Learners get to ride Harley Street 500

Street 500

For the first time, you can learn to ride on a Harley-Davidson motorcycle in the US with Australia to follow early next year.

The Harley-Davidson Riding Academy will use the new Street 500 in its national rider training program hosted by more than 180 Harley dealerships. In many US states, completion of the Harley course qualifies the rider for insurance premium discounts. Harley plans to expand the academy globally into Mexico, China and South Africa.

Harley-Davidson Australia marketing director Adam Wright says they would also like to follow suit when the Street 500 is launched here in January. “But it does require a substantial amount of funding,” he says. “We are talking with the dealers to work out the best system. Some regional dealers can get accreditation to be a regional trainer. It’s a great way to get new customers into a dealership.”

Street 500
Geoff Trewin with his ’59 Corvette

One of those regional dealers is Rocky Harley-Davidson in Rockhampton and owner Geoff Trewin is already on the ball. “We’ve submitted forms to be a learner trainer centre,” he says. “We’ve already taken four deposits on the Street 500, so we think it will be huge business. It will allow us to get brand loyalty from day one.”

He says he would like to call the learner program “Rider’s Edge” which was the name of the Harley program in the US when they used the Buell Blast learner bike. “I’m not sure we’d be allowed to use that name, but we would like to see a learner program launched at the same time as the bike,” he says.

Adam says the Street 500 is still planned for a January launch, but he’s hoping to bring it forward. “It all depends on production and world demand,” he says. “They are selling really well in India which puts a lot of pressure on production.”

Street 500
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Geoff says they have a large car park area where they can teach the basics and practise slow manoeuvres before heading out into the streets to teach road craft. His business is a prime example of how Harley dealerships are engaging customers for a complete experience.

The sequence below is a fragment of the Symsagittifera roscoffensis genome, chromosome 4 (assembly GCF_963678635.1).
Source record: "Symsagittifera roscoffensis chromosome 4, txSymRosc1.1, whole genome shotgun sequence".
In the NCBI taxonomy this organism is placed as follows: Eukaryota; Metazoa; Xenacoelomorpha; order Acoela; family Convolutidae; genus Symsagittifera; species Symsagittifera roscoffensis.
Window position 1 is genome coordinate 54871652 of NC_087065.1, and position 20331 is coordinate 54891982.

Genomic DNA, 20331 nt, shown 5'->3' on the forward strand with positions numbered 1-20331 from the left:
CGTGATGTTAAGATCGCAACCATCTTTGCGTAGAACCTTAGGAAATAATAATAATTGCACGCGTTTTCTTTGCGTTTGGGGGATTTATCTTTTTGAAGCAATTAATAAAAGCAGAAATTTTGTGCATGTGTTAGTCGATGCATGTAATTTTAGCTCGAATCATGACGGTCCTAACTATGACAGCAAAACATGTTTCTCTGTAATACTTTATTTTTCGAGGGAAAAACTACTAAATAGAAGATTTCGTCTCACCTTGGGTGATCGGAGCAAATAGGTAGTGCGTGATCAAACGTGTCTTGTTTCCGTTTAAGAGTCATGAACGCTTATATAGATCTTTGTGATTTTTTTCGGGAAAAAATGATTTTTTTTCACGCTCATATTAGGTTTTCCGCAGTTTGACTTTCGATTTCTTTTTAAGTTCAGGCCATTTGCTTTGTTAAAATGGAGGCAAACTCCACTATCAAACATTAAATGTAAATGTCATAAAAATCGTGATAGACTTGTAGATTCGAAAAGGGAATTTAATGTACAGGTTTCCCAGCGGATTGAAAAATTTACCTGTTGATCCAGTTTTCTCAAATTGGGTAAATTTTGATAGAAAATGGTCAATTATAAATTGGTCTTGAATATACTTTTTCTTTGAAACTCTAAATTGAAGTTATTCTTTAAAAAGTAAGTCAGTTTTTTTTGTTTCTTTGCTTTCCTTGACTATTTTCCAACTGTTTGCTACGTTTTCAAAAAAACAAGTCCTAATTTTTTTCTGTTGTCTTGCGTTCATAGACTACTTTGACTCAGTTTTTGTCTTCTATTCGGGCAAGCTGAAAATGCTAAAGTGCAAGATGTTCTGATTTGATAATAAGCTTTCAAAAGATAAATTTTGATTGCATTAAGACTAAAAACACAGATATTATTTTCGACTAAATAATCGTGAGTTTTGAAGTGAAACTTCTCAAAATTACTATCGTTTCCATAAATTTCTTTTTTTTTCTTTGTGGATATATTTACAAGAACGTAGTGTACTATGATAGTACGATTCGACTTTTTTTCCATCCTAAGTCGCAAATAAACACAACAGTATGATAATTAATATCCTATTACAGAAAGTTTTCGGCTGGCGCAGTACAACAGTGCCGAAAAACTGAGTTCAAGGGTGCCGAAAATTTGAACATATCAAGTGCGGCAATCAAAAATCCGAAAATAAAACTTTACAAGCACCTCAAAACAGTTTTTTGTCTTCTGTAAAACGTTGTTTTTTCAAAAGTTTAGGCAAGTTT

It not only features the usual showroom, parts and service area, and merchandise shop, but also a cafe which attracts a lot of non-Harley customers as well, plus a large annexe at the rear with a bar that is operated by the local HOG chapter. “We sometimes get up to 500 HOG members and their families for events such as the State of Origin,” he says. Geoff also plans to add a Harley wrecker yard at the rear.

His dealership opened in the current premises six years ago when he took over the former Dinning Motors showroom and neighbouring Chinese laundry and physiotherapy clinic.

He has kept much of the brickwork and industrial feel of the original premises and augmented with Harley corporate styling, some historic Harleys owned by customers and his 1959 Chevy Corvette.

Geoff claims the dealership is the second-oldest continuous Harley dealership in Australia after Morgan & Wacker in Brisbane, but he is still trying to confirm the actual date the Rocky dealership opened its doors.

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